• Preps: Greg Lee drove around to a bunch of GSL practices yesterday and focuses on the league's three new coaches in this kickoff story. ... Because it was the first day around the state, we found coverage of the opening ritual from Tacoma, Seattle, Everett and Tri-Cities.

• Seahawks: Guess who feels as if he's as fast as he's been since high school? Yep, it's Percy Harvin, the guy who could make all the difference in the Hawks' passing game – and running game – if he stays healthy. He feels good right now. ... So does Paul Richardson, which hasn't always been the case. ... Cliff Avrill wants to have a good year. And then get paid. ... Defensive lineman Greg Scruggs is just happy to be here. ... The Hawks are battling on each possession at practice. Well, a lot of them anyway. ... Russell Wilson thinks the offense is going to be really good.

• Mariners: Yesterday the M's gave a game away. It may just bite them in the butt. Can’t do that in a pennant race. But the 4-3 loss to the Phillies came mainly due to mental errors – missed squeeze signs (pictured), passed balls – as much as physical ones. (Yes, I know passed balls are considered physical errors in scoring the game, but 99 out of 100 of them are due to lack of focus or communication, which are mental problems.) ... Mike Zunino leads the league in the category no one wants to lead in: hit by pitches.

• Sounders: Speaking of mental errors, the Sounders are just as guilty as the M's. They frittered away a couple points last night as San Jose scored late to earn a 1-1 tie. The Sounders felt the tie was a loss – as well they should – and the Quakes saw it as a win. ... Sigi Schmid wasn't too happy afterward and neither were his players. The San Jose guys, on the other hand, were pretty upbeat. ... Clint Dempsey could use a rest.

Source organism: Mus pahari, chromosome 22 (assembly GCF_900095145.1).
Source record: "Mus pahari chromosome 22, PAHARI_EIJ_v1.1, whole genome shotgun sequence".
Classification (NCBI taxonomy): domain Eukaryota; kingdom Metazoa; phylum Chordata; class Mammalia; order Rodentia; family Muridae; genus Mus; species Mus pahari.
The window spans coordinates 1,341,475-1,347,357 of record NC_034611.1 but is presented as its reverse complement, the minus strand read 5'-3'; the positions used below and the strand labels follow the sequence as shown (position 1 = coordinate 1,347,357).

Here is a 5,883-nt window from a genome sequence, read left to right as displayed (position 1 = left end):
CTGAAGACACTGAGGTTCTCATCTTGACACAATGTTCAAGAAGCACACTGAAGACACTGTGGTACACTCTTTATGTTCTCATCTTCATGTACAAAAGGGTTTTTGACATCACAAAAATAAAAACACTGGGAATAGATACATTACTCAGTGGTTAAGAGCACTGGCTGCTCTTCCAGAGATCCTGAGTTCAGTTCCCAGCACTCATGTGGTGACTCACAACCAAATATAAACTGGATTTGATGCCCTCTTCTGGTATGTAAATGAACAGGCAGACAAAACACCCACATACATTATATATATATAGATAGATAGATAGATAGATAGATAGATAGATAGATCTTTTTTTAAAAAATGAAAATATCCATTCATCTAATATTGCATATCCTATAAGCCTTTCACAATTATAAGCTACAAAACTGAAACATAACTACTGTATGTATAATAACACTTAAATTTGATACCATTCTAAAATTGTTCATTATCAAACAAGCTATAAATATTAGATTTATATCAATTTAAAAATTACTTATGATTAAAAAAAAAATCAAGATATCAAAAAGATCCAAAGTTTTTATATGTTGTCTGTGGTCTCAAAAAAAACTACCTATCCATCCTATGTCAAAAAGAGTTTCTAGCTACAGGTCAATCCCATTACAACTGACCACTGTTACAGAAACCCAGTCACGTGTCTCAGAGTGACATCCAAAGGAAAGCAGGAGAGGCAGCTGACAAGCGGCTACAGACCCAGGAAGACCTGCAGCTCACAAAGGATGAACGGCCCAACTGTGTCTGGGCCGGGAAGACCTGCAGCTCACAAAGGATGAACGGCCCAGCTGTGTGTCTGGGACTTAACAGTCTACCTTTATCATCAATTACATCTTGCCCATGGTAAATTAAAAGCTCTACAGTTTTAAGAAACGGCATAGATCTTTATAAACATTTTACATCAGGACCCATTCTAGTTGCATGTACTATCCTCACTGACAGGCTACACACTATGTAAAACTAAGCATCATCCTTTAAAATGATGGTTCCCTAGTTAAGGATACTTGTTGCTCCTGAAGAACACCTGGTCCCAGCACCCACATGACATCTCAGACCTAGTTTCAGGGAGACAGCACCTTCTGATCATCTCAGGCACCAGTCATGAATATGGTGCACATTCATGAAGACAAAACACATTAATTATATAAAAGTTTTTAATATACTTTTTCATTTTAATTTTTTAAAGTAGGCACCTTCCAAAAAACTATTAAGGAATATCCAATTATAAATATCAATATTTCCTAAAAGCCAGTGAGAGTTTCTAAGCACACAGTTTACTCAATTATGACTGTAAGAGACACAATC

• My 40th high school reunion is coming up next month so, in preparation, I am trying to lose a little weight. Going from morbidly obese to just plain obese, if you will. Which, I know, sounds a little strange after I wrote yesterday about dropping a Pop Tart. Don't judge me. Anyway, after the little fellow hit the ground and my crying stopped, I decided to see if I could go 24 hours without eating anything really stupid. You know, junk food. I can tell you this. I am no Jack Bauer. Twenty-four hours seems like forever. Wait, I guess that makes me just like Jack Bauer. Without the muscles, guns and great-looking femme fatales, of course. At least I will always have my Pop Tarts. Jack Bauer can't say that. Until later ... 

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Vince Grippi
Vince Grippi is a freelance local sports blogger for He also contributes to the SportsLink Blog.